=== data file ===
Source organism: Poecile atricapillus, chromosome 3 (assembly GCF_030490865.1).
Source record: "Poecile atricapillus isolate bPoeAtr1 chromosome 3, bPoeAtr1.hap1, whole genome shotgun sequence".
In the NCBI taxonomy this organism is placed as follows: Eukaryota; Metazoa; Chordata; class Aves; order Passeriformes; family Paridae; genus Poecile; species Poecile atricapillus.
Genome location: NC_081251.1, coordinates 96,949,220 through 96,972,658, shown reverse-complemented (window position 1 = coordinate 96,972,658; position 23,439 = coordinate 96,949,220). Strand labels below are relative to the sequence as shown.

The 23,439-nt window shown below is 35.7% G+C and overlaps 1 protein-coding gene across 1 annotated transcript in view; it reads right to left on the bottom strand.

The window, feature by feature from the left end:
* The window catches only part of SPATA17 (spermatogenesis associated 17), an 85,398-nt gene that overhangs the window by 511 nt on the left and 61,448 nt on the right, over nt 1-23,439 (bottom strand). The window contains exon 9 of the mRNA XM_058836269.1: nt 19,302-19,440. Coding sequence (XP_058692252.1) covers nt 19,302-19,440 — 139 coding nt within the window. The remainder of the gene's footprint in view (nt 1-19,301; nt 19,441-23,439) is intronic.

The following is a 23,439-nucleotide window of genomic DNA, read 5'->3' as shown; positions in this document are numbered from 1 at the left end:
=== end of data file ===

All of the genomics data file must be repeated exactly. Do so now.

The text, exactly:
Source organism: Poecile atricapillus, chromosome 3 (assembly GCF_030490865.1).
Source record: "Poecile atricapillus isolate bPoeAtr1 chromosome 3, bPoeAtr1.hap1, whole genome shotgun sequence".
In the NCBI taxonomy this organism is placed as follows: Eukaryota; Metazoa; Chordata; class Aves; order Passeriformes; family Paridae; genus Poecile; species Poecile atricapillus.
Genome location: NC_081251.1, coordinates 96,949,220 through 96,972,658, shown reverse-complemented (window position 1 = coordinate 96,972,658; position 23,439 = coordinate 96,949,220). Strand labels below are relative to the sequence as shown.

The 23,439-nt window shown below is 35.7% G+C and overlaps 1 protein-coding gene across 1 annotated transcript in view; it reads right to left on the bottom strand.

The window, feature by feature from the left end:
* The window catches only part of SPATA17 (spermatogenesis associated 17), an 85,398-nt gene that overhangs the window by 511 nt on the left and 61,448 nt on the right, over nt 1-23,439 (bottom strand). The window contains exon 9 of the mRNA XM_058836269.1: nt 19,302-19,440. Coding sequence (XP_058692252.1) covers nt 19,302-19,440 — 139 coding nt within the window. The remainder of the gene's footprint in view (nt 1-19,301; nt 19,441-23,439) is intronic.

The following is a 23,439-nucleotide window of genomic DNA, read 5'->3' as shown; positions in this document are numbered from 1 at the left end: